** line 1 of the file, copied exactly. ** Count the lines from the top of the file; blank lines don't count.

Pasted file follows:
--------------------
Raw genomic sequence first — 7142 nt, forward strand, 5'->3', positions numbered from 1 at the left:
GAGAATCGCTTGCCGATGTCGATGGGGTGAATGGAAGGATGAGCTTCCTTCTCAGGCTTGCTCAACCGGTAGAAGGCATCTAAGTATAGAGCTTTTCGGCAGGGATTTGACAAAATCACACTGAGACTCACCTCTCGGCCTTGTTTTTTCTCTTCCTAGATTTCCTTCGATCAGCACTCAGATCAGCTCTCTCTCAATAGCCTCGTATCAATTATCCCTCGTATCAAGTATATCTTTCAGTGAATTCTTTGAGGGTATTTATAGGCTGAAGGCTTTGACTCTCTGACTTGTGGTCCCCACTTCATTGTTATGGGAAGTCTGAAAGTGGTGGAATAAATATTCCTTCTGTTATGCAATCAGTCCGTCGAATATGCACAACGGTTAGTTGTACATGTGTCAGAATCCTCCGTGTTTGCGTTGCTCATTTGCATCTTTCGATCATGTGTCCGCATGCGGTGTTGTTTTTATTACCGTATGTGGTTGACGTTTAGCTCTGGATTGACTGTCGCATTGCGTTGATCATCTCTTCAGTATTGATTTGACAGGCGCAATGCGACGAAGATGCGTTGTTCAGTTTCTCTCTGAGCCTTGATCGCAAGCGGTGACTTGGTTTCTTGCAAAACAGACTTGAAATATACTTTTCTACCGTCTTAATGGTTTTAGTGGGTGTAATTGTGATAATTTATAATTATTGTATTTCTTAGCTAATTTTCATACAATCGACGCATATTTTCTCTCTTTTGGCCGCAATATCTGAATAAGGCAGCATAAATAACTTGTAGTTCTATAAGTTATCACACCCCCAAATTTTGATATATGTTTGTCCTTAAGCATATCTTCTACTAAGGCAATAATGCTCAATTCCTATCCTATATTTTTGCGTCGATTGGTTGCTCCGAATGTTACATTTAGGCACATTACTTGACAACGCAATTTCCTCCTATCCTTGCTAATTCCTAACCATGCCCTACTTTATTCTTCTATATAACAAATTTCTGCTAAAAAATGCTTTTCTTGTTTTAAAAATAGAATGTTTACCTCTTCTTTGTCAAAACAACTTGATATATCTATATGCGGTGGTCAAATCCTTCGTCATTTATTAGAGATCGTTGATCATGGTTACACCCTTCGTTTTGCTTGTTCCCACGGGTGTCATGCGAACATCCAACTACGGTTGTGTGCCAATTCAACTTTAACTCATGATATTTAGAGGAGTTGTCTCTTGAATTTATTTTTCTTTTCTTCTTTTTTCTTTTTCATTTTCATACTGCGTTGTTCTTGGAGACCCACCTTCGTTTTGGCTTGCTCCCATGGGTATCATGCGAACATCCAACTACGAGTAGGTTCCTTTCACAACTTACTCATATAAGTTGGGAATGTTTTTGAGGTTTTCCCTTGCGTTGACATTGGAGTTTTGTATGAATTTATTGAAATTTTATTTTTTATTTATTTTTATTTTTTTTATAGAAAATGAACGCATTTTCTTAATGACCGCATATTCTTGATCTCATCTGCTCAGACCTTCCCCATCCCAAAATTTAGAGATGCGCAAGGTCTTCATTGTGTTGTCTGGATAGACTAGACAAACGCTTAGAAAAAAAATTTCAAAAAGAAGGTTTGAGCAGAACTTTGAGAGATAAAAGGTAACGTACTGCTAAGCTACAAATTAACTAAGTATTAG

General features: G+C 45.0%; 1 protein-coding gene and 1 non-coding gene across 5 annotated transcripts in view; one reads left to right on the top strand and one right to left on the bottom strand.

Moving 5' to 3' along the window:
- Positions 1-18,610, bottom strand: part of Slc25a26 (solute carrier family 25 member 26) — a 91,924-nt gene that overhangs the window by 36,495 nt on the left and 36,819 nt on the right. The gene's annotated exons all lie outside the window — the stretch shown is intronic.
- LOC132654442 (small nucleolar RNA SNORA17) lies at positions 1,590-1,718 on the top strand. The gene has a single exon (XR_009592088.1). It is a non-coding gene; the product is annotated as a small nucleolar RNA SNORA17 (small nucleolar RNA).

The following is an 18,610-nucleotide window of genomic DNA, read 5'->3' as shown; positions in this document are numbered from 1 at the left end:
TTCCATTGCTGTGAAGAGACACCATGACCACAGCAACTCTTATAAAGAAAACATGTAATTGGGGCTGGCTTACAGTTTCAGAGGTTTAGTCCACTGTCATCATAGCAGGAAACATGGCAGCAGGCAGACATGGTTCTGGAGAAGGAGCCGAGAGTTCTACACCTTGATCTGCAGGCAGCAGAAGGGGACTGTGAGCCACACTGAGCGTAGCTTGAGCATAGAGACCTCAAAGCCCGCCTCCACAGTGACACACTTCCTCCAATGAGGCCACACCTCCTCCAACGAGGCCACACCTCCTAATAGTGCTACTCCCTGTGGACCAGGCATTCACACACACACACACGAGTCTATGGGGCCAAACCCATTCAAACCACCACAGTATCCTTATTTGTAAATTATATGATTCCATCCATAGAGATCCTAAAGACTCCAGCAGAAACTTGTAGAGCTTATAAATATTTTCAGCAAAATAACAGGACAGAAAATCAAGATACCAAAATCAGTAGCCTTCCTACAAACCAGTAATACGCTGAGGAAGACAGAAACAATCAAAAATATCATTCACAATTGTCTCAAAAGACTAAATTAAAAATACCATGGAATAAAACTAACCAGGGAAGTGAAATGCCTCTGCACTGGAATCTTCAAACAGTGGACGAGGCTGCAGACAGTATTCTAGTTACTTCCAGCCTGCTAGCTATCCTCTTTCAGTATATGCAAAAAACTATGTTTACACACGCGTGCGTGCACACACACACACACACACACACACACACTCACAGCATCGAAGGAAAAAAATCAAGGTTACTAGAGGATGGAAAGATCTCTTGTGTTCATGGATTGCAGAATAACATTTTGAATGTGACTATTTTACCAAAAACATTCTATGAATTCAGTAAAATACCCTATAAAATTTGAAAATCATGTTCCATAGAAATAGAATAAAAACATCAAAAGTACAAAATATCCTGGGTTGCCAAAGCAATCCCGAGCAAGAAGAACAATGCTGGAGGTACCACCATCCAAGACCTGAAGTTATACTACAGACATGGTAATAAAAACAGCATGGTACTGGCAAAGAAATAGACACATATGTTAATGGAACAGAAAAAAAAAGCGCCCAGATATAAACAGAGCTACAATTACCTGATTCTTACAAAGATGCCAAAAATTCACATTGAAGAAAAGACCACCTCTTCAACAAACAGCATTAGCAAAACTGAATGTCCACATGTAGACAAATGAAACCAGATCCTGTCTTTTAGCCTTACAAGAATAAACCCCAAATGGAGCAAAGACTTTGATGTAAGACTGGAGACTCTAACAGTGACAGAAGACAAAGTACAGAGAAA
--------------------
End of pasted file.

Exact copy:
Raw genomic sequence first — 7142 nt, forward strand, 5'->3', positions numbered from 1 at the left: